Psoriasis and its treatment
Psoriasis is an autoimmune condition of the skin that causes a buildup of cells on the skin’s surface. For people without psoriasis, skin cells rise to the surface and fall off naturally. But for people with psoriasis, the production of skin cells is rapidly increased. Because these cells aren’t ready to fall off, the excess cells begin to build up on the skin.
This buildup causes scales or thick patches of skin. These scales may be red and inflamed, or they may have a white, scaly appearance. In some cases, the scales may dry out, crack, or bleed.
Psoriasis is a chronic skin condition, currently without a cure. However, there are many treatment options available to help ease symptoms and end outbreaks when they occur. One possible treatment option for psoriasis complications is a drug called clindamycin. Here’s what you need to know about how and why this drug may be used to treat psoriasis.
Clindamycin (Cleocin) is an antibiotic medication. It’s generally used to treat a variety of infections caused by bacteria. These include infections of the:
- internal organs
The topical version of this medication, which is applied to the skin, is often prescribed to treat certain severe forms of acne including acne rosacea. It’s also used to treat bacterial infections on the skin. In recent years, it’s gained traction as a possible treatment for psoriasis that’s complicated by a bacterial infection.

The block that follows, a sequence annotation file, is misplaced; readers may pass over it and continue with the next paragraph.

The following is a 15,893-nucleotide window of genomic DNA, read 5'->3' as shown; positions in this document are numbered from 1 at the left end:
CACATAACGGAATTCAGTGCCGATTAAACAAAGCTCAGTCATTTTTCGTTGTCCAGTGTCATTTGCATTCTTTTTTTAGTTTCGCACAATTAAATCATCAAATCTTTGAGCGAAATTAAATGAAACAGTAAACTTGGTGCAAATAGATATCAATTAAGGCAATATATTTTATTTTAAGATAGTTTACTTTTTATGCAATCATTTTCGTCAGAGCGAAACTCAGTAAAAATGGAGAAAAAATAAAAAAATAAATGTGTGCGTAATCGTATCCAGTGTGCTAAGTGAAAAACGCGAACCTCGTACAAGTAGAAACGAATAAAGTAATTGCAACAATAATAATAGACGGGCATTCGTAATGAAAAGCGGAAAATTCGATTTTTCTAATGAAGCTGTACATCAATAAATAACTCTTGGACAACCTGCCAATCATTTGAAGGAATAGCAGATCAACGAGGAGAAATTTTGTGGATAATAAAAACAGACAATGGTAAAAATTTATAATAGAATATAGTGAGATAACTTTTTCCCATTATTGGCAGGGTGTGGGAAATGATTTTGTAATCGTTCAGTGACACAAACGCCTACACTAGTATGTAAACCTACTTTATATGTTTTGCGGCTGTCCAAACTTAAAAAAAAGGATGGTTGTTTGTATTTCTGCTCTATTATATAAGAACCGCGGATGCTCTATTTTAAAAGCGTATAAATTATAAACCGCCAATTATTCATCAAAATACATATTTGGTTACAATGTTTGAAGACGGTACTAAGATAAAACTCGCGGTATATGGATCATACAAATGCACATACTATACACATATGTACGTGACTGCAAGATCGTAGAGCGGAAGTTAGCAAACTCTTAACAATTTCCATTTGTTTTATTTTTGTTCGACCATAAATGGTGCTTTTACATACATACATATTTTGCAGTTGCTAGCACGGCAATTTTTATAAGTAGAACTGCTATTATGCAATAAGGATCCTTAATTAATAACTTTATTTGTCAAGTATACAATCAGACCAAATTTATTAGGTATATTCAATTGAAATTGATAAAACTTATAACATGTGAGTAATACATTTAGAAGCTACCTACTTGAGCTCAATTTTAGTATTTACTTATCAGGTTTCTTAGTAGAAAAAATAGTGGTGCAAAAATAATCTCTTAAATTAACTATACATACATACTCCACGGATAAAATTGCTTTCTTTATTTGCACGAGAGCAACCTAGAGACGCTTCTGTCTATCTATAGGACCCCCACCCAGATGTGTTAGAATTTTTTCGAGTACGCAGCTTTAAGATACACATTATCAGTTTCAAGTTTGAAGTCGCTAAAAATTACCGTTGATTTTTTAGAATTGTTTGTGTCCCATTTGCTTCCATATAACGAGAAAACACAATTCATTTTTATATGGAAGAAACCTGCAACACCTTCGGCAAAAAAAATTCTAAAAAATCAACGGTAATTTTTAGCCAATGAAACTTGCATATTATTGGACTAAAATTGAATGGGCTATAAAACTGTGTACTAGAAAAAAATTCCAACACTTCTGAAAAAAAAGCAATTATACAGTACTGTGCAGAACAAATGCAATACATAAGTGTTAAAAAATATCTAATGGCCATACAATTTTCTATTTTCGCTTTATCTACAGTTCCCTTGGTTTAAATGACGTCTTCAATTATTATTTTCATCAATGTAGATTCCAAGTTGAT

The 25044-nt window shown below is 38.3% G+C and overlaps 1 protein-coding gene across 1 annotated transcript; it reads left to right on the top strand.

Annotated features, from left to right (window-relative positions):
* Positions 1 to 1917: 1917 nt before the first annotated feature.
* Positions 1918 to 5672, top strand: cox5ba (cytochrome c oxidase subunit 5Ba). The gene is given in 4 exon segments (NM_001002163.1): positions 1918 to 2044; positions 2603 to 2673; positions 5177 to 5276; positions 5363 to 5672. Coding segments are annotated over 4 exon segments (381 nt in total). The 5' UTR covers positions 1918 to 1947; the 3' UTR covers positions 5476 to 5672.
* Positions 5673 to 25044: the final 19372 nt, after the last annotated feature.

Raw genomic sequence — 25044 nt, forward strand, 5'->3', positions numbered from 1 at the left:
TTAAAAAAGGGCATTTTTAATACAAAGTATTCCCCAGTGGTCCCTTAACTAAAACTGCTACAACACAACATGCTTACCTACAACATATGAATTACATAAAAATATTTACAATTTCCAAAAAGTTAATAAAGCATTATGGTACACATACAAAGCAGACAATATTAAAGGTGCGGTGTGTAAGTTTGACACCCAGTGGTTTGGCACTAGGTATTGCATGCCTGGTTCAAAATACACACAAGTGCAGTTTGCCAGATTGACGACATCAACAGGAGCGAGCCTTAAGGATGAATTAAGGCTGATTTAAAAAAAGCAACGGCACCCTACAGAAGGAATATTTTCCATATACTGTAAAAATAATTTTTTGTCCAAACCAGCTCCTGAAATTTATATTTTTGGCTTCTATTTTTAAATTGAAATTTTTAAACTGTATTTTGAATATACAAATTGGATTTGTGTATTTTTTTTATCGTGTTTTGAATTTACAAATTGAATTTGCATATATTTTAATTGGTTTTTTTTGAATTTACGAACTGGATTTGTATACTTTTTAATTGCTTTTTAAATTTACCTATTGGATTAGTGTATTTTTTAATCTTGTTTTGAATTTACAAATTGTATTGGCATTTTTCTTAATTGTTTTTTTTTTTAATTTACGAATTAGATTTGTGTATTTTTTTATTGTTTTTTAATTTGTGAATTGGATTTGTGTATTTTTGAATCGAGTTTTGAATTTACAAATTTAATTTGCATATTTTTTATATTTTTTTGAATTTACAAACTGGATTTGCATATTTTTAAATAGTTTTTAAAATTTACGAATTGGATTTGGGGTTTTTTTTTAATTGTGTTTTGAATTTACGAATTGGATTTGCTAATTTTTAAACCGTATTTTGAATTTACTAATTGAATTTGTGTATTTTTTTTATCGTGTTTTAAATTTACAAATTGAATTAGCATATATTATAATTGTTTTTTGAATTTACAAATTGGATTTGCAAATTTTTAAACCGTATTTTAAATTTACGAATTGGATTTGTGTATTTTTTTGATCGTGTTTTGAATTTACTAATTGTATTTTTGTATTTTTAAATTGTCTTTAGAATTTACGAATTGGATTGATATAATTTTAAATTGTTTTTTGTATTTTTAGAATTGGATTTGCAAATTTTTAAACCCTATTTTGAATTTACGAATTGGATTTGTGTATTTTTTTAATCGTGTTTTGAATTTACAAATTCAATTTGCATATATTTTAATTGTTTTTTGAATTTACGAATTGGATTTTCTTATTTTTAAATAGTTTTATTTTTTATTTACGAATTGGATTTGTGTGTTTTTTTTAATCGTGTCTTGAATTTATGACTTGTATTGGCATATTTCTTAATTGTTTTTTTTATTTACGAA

The U.S. Food and Drug Administration (FDA) approved clindamycin in 1970 to treat bacterial infections. Since then, it has grown in popularity, and drug manufacturers have created several versions of the drug.
All topical forms of clindamycin are approved to treat bacterial infections, but none are approved to treat psoriasis. Instead, if clindamycin is used for that purpose, it’s used off-label. That means the drug has been approved by the FDA for one purpose but is being used for a different purpose.
Your doctor is permitted to decide if you might benefit from a drug prescribed for you off-label. This means that if you have psoriasis that’s complicated by a bacterial infection, your doctor can prescribe clindamycin for you. The practice of using drugs off-label means your doctor has more options in deciding on your treatment plan.
As an antibiotic, clindamycin is prescribed to treat infections caused by bacteria. It doesn’t work against infections caused by viruses, so it can’t be used to treat a cold or flu.
In actuality, clindamycin and other antibiotics are rarely used to treat psoriasis. That’s because psoriasis isn’t believed to be the result of a bacterial infection.
Instead, doctors believe that psoriasis is an autoimmune condition, which means it’s the result of an overreaction by your body’s immune system. With psoriasis, the immune system mistakes healthy skin cells as foreign, harmful substances, and it attacks. This causes the overproduction of skin cells and the skin cell buildup that’s associated with psoriasis.